KOLKATA/BURDWAN: When a bomb accidentally went off two months back on Oct 2 in what outwardly looked like a burqa tailoring shop in a semi-urban neighbourhood of Burdwan town, about 100 km from Kolkata, the inmates tried to pass it off as a cooking gas cylinder explosion. For days, the West Bengal government downplayed the incident. But the still unravelling mystery spanning beyond India's borders has left everyone shocked.
Two months on, what has emerged on the radar is an international conspiracy purportedly involving a fanatic terror group from Bangladesh out to trigger mayhem in India through serial bombings and in Bangladesh by assassinating Prime Minister Hasina Wazed and opposition leader Khaleda Zia.
While investigators hold the Jamat-ul-Mujahideen Bangladesh as the culprit, it was significant the explosions took place about a month after Al Qaeda chief Ayman al-Zawahri announced the formation of its India wing to raise the flag of jihad across the Indian subcontinent.
Though unconfirmed, there have been reports and speculation about the hand of Al Qaeda and the Students Islamic Movement of India (SIMI) in the incident that prompted Dhaka to despatch senior officials from its intelligence and law enforcement agencies to talk to Indian investigators and interrogate the blast accused.
The various geographic locations from where the accused have been rounded up shows the vast reach of the conspirators.
Half a dozen have been arrested in West Bengal in connection with the blast and two others for supplying SIM cards. A Myanmar man, Khalid Mohammed, was arrested from Hyderabad. Nine others were caught from Assam. In Bangladesh, six people were nabbed for their involvement in the blast while three are behind bars as accomplices.
Apart from uncovering the terror plot, the blasts have prompted the central and state governments to take a hard look at intelligence gathering and counter-terrorism in India, especially in West Bengal.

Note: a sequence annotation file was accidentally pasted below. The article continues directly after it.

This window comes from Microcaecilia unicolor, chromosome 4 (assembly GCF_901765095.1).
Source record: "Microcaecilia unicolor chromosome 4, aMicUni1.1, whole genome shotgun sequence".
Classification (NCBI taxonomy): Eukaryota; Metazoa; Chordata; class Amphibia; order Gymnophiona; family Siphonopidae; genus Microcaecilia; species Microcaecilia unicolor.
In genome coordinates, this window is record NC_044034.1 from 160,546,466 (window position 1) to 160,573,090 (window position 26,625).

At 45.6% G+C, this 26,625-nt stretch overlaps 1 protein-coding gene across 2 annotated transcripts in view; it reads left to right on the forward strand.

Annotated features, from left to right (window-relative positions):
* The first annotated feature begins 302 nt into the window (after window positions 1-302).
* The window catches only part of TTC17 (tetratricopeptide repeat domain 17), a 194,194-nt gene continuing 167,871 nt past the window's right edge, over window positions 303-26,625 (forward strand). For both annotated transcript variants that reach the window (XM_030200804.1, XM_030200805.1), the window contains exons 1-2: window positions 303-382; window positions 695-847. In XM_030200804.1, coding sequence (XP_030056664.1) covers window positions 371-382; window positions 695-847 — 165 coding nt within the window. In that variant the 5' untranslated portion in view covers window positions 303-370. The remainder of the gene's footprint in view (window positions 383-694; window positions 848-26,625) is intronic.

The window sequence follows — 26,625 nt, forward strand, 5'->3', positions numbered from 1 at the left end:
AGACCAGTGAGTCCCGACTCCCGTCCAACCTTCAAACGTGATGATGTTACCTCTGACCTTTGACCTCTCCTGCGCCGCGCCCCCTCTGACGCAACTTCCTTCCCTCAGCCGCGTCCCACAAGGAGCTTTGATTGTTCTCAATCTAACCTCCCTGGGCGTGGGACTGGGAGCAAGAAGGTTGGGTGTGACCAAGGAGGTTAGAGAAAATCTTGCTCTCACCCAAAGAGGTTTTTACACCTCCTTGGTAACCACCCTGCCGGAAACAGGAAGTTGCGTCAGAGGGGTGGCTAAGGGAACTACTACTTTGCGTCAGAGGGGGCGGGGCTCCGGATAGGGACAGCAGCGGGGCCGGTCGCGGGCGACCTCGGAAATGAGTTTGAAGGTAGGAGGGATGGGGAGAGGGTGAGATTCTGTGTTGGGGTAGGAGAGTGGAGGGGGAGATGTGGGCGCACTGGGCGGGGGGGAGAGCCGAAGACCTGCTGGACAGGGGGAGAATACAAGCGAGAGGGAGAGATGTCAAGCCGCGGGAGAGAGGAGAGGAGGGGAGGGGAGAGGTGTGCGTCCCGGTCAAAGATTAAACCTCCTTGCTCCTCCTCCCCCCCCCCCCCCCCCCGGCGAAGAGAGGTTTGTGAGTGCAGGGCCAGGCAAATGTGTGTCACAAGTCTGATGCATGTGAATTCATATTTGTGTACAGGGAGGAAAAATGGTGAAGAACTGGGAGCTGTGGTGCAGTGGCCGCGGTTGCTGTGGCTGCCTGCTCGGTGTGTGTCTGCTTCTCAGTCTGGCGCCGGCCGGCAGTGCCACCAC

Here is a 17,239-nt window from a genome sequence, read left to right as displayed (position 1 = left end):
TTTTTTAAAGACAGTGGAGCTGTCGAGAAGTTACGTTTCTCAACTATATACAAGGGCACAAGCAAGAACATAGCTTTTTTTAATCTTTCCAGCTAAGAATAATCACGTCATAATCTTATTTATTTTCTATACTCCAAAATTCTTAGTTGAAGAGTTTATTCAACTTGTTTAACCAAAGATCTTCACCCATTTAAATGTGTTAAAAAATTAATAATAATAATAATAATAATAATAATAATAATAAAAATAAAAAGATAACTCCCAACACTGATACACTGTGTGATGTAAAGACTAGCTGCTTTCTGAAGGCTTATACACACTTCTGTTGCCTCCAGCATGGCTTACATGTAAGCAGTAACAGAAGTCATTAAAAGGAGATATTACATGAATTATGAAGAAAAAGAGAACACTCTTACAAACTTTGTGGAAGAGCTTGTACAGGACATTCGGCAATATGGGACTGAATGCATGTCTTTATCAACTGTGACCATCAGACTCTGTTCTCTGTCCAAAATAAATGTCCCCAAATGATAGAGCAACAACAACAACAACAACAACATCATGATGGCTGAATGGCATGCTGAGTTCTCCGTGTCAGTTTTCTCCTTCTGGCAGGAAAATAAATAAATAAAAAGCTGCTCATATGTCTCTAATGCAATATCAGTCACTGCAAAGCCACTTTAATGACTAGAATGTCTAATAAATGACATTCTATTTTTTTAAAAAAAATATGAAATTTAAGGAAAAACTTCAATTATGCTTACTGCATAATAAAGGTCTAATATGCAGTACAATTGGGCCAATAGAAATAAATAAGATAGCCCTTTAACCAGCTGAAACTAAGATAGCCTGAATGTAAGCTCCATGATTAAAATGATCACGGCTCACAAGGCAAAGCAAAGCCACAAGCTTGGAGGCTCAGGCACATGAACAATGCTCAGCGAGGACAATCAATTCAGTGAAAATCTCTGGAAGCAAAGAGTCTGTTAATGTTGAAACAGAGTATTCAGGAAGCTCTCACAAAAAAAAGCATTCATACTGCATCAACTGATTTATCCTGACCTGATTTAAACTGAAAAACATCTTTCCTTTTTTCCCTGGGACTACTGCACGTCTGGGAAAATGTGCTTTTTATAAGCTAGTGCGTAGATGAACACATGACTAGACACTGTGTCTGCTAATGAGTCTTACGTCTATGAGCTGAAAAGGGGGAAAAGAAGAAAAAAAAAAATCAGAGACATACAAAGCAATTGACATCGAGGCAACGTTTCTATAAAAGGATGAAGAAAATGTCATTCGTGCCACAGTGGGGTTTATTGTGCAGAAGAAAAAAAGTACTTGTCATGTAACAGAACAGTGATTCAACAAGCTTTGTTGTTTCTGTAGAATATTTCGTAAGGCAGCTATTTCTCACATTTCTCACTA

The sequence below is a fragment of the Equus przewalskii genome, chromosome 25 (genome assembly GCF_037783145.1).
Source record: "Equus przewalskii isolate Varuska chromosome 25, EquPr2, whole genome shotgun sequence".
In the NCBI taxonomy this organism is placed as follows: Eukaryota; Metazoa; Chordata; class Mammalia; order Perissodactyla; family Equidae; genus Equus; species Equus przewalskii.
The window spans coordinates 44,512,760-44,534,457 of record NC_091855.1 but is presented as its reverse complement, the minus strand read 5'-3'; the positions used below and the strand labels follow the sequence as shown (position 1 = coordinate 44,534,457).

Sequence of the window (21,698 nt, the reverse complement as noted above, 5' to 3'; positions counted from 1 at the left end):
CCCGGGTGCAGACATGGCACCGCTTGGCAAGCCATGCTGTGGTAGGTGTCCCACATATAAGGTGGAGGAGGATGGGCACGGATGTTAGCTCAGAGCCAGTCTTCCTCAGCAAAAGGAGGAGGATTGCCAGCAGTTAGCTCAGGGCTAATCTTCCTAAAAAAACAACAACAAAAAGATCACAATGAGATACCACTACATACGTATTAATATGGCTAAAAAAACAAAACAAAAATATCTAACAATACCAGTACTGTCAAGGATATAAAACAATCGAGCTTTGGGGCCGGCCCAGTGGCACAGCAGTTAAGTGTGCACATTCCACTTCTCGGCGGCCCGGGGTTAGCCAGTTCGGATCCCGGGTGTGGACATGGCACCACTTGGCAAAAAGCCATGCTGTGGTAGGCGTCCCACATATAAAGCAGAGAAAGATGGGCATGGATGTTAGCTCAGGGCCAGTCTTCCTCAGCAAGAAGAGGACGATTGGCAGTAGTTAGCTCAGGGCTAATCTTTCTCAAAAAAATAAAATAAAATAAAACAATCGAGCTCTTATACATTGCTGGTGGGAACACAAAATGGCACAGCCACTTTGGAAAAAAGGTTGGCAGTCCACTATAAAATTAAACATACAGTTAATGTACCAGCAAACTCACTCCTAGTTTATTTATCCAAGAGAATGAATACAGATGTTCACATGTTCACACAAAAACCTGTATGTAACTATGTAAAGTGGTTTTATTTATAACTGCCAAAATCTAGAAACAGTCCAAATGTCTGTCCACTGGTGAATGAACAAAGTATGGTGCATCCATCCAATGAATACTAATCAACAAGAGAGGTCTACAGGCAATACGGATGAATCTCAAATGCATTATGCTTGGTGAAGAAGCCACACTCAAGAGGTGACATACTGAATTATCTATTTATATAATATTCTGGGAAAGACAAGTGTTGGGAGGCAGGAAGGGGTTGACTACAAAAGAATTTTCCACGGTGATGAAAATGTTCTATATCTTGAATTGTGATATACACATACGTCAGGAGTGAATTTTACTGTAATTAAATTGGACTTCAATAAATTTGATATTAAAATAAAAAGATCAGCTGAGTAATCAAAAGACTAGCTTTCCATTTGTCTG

"The incident has to be thoroughly, meticulously investigated. Every lead must be followed. One has to be very careful because West Bengal has an open border with Bangladesh. Lots of people have relatives on both sides," former state director general of police Bhupinder Singh told IANS.
"Earlier, we had a number of instances where Bangladesh criminals and operators made their hideouts around Kolkata. Some of the militants from the northeast, especially Manipur, also have hideouts in these areas."
But with the investigators and intelligence agencies generally keeping mum, speculation and rumours are rife. One example is the "discovery" of RDX at the site. Finally, the National Security Guard (NSG) issued a denial.
It was on the birthday of Mahatma Gandhi, and amid Durga Puja festivities that the powerful explosion rocked a two-storeyed house during noon at Khagragarh in Burdwan.
As locals rushed in, two women inmates claimed a gas cylinder had gone off and tried to prevent them from entering by threatening to open fire. But when police arrived they found two bodies and another injured person lying in a pool of blood.
Besides some explosives, police seized several tools, including watch dials, required to make improvised explosive devices (IED), micro SD cards containing Islamist propaganda songs and Taliban training videos, and fake ID documents like electoral cards and passports. Maps and half-burnt books in Arabic too were recovered.
The dead were identified as Shakil Ahmed and Sovan Mandal and the injured as Abdul Hakim - all three suspected Jamat-ul-Mujahideen Bangladesh militants allegedly making bombs which accidentally exploded.
The two women - widow of Shakil and wife of Hakim - were arrested as the state's Criminal Investigation Department, Anti Terrorism Squad and Special Task Force personnel got into the probe.
A fit again Hakim is facing grilling from the the National Investigation Agency (NIA), which is probing the matter despite the initial vociferous opposition from the Mamata Banerjee government.
Under fire from the opposition after the blasts, the beleaguered Banerjee had something to cheer when the state police arrested Bangladeshi Sk. Rahamatulla alias Sajid - described as the chief of the Burdwan module. The NIA had announced a Rs.10 lakh reward for his arrest.
Bhupinder Singh says the government needs to be on high alert.
"At this point there may be danger concerning Bangladesh. This can take a more serious shape if not tackled comprehensively right now."
The incident comes amid the increasing radicalization of a section of Muslims in West Bengal and their links with Islamists in Bangladesh.
Critics have long accused the Mamata government of not taking action against such elements so as to keep the community on its side. Muslims constitute a quarter of West Bengal's population.